Help Privacy Policy Disclaimer
  Advanced SearchBrowse




Journal Article

Sociological perspectives on earth system modeling


Grundmann,  Reiner
Wissenschaft, Technik und Innovationssysteme, MPI for the Study of Societies, Max Planck Society;

External Resource
No external resources are shared
Fulltext (restricted access)
There are currently no full texts shared for your IP range.
Fulltext (public)
There are no public fulltexts stored in PuRe
Supplementary Material (public)
There is no public supplementary material available

Grundmann, R., & Roedder, S. (2019). Sociological perspectives on earth system modeling. Journal of Advances in Modeling Earth Systems, 11, 3878-3892. doi:10.1029/2019MS001687.

Cite as: https://hdl.handle.net/21.11116/0000-0005-A5B0-9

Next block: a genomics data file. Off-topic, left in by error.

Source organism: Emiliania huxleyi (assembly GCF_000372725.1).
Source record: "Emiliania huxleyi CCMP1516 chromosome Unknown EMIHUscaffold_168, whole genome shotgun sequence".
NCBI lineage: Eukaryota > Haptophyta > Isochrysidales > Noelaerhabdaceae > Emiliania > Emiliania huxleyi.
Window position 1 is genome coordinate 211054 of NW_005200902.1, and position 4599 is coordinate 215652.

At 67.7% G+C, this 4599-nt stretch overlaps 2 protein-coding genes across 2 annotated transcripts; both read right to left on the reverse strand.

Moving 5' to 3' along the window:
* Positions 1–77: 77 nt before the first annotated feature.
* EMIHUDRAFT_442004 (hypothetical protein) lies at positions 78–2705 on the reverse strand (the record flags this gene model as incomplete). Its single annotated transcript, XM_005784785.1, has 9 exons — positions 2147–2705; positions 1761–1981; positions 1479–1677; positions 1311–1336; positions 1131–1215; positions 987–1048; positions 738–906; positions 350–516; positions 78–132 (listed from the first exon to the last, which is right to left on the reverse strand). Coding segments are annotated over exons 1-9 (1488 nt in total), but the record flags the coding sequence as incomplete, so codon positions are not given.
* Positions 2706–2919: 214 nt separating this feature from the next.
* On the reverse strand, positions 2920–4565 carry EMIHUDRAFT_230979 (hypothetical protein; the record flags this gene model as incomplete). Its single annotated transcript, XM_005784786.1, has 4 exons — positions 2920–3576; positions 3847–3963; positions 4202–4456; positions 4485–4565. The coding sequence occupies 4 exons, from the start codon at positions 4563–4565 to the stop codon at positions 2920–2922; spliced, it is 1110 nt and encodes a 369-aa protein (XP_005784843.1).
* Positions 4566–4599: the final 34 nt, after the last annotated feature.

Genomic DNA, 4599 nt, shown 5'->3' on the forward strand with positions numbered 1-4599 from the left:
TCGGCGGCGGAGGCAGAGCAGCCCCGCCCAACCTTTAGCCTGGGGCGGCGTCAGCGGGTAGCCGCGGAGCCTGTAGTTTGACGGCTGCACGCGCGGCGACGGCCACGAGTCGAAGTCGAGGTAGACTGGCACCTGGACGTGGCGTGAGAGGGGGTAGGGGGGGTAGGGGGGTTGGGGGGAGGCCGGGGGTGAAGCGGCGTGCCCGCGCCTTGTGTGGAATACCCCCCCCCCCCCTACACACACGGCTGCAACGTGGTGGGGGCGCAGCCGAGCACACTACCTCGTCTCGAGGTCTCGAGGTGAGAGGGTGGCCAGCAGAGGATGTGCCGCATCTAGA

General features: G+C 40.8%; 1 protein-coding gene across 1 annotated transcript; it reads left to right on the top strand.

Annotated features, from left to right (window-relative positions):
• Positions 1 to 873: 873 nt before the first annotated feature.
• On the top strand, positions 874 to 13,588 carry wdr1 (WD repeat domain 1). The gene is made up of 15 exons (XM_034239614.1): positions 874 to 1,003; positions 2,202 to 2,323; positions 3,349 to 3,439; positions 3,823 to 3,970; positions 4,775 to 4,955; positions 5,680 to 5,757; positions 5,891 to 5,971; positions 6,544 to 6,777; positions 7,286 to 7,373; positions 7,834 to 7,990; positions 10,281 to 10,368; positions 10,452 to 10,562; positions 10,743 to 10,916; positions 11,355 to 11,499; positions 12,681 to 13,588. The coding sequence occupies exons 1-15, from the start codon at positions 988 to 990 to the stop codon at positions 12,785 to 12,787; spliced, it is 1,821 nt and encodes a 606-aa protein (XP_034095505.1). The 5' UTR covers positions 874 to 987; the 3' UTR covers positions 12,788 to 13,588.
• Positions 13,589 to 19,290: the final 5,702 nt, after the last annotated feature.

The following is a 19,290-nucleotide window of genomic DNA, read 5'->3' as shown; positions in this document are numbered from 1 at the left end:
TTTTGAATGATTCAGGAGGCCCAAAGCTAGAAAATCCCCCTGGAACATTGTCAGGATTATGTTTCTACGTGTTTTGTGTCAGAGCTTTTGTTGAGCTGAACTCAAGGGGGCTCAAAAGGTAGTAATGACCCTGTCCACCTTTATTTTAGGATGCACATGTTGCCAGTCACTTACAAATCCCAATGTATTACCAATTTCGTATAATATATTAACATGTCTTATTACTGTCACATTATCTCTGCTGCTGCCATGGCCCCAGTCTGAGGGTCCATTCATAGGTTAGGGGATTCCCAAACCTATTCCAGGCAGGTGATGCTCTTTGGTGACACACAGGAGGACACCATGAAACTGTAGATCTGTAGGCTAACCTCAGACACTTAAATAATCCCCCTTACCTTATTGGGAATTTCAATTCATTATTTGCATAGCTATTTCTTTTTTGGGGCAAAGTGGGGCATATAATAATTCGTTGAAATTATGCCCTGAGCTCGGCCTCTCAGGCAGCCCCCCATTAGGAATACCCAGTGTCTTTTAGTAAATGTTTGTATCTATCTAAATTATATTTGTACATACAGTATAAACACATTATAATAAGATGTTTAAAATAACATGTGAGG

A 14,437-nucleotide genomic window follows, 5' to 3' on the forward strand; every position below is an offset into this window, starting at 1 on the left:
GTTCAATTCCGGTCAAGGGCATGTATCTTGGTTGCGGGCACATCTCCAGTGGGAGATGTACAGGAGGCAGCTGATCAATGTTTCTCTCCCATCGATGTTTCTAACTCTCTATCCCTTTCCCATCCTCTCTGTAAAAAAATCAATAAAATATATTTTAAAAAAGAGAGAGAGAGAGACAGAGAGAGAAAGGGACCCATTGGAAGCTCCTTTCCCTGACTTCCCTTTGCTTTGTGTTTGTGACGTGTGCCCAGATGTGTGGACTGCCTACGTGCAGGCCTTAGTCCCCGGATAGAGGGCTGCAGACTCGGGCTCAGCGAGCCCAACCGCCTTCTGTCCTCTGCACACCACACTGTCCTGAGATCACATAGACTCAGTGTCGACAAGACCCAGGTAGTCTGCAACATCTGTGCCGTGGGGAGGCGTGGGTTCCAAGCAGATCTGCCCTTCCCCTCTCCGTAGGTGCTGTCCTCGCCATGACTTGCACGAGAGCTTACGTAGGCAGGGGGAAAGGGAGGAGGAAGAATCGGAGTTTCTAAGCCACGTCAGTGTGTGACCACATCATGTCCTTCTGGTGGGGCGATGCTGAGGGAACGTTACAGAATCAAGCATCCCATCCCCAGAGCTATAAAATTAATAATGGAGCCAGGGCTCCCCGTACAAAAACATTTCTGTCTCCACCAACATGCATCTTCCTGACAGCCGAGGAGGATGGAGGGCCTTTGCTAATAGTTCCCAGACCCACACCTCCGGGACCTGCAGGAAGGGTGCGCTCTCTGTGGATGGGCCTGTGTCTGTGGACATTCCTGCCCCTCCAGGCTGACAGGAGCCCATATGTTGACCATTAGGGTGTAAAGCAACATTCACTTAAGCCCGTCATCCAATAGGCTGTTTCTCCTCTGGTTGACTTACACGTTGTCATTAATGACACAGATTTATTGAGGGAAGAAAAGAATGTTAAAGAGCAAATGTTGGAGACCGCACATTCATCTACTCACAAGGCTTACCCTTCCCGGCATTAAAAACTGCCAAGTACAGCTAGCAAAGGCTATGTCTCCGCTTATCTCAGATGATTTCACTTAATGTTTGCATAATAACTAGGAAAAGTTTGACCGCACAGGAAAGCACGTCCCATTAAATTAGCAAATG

How can we understand climate change from a sociological perspective? In asking this question, we assume that Sociology has something to contribute to such an enterprise. The argument that we put forward is twofold: We argue that Sociology provides a much needed alternative to two dominant approaches that have influenced public discourse, behaviorist theories, mainly employed in Economics, and a belief in the centrality of science in policy making ("evidence first"), mainly entertained by physical scientists. We critically discuss both approaches, showing the limits of behaviorism and the linear model of policy making and provide an alternative framework, which emphasizes the role of social action, of organizations, and of structural differences between different social worlds. We then apply our framework to assess the role of evidence at the climate science-policy interface and the Intergovernmental Panel on Climate Change (IPCC) as a boundary organization in particular. We argue that science and politics follow different logics and that the IPCC is simultaneously both more political and less policy relevant than its self-description as "policy-relevant, never policy prescriptive" tries to make us believe. We conclude that a depoliticization of politics by IPCC expert advice and a politicization of climate science occur simultaneously and mutually reinforce one another. The result is a lack of progress in climate policy as science has taken center stage but is unable to offer political solutions.